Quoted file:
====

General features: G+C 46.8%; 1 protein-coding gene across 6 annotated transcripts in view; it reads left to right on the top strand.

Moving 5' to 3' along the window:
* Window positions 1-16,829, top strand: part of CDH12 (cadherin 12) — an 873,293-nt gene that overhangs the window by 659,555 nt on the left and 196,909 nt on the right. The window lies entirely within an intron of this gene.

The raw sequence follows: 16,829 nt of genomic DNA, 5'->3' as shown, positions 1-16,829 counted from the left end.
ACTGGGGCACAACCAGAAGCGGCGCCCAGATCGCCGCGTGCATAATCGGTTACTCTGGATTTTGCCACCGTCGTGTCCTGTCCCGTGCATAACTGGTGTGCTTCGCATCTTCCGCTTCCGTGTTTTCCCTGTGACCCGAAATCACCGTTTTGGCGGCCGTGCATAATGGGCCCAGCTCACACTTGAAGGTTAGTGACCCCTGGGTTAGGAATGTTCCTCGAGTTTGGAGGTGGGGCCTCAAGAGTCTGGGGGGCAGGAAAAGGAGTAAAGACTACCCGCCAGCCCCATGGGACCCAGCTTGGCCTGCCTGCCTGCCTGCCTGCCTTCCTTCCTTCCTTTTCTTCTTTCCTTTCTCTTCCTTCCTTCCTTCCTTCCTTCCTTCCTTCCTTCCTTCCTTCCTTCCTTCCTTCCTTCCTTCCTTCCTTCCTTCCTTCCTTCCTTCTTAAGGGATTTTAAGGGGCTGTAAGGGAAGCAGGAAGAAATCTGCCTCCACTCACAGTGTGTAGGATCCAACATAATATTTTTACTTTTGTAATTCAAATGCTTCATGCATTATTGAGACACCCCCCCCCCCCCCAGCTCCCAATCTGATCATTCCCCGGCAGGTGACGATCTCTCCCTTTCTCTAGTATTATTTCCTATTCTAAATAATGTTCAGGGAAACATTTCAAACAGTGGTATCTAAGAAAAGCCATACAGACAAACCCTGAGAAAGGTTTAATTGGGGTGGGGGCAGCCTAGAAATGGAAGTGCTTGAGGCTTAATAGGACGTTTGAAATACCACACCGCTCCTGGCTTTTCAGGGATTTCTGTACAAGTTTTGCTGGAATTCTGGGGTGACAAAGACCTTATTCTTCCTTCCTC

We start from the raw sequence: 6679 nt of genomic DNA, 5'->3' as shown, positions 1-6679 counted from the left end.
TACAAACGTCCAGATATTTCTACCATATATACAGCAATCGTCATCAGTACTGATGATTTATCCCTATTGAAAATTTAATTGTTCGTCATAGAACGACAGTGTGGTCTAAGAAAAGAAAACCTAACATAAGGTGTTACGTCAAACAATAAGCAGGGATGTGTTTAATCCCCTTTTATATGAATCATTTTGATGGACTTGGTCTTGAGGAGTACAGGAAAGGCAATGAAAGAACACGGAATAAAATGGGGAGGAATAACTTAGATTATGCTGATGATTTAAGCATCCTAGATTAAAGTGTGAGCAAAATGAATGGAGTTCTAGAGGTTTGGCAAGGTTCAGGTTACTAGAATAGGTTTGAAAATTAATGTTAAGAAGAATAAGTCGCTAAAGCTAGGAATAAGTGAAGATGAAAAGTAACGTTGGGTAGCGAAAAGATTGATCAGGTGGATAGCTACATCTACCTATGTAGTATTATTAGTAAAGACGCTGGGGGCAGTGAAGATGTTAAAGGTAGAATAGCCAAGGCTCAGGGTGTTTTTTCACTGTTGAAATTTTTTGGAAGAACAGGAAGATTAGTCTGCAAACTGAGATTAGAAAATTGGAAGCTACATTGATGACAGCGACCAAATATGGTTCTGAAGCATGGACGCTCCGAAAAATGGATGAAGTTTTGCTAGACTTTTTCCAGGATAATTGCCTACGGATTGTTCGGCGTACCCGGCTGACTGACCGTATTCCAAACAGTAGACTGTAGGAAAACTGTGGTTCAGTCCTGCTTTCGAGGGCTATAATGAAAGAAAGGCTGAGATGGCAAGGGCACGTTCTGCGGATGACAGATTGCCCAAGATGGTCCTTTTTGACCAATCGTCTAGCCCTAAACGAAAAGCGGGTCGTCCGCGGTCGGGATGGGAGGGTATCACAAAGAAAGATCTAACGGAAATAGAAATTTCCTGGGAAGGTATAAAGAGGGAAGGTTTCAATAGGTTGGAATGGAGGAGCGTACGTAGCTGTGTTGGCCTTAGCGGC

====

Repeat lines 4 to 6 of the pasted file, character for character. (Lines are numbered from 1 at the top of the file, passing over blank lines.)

The raw sequence follows: 16,829 nt of genomic DNA, 5'->3' as shown, positions 1-16,829 counted from the left end.
ACTGGGGCACAACCAGAAGCGGCGCCCAGATCGCCGCGTGCATAATCGGTTACTCTGGATTTTGCCACCGTCGTGTCCTGTCCCGTGCATAACTGGTGTGCTTCGCATCTTCCGCTTCCGTGTTTTCCCTGTGACCCGAAATCACCGTTTTGGCGGCCGTGCATAATGGGCCCAGCTCACACTTGAAGGTTAGTGACCCCTGGGTTAGGAATGTTCCTCGAGTTTGGAGGTGGGGCCTCAAGAGTCTGGGGGGCAGGAAAAGGAGTAAAGACTACCCGCCAGCCCCATGGGACCCAGCTTGGCCTGCCTGCCTGCCTGCCTGCCTTCCTTCCTTCCTTTTCTTCTTTCCTTTCTCTTCCTTCCTTCCTTCCTTCCTTCCTTCCTTCCTTCCTTCCTTCCTTCCTTCCTTCCTTCCTTCCTTCCTTCCTTCCTTCCTTCCTTCTTAAGGGATTTTAAGGGGCTGTAAGGGAAGCAGGAAGAAATCTGCCTCCACTCACAGTGTGTAGGATCCAACATAATATTTTTACTTTTGTAATTCAAATGCTTCATGCATTATTGAGACACCCCCCCCCCCCCCAGCTCCCAATCTGATCATTCCCCGGCAGGTGACGATCTCTCCCTTTCTCTAGTATTATTTCCTATTCTAAATAATGTTCAGGGAAACATTTCAAACAGTGGTATCTAAGAAAAGCCATACAGACAAACCCTGAGAAAGGTTTAATTGGGGTGGGGGCAGCCTAGAAATGGAAGTGCTTGAGGCTTAATAGGACGTTTGAAATACCACACCGCTCCTGGCTTTTCAGGGATTTCTGTACAAGTTTTGCTGGAATTCTGGGGTGACAAAGACCTTATTCTTCCTTCCTC

We start from the raw sequence: 6679 nt of genomic DNA, 5'->3' as shown, positions 1-6679 counted from the left end.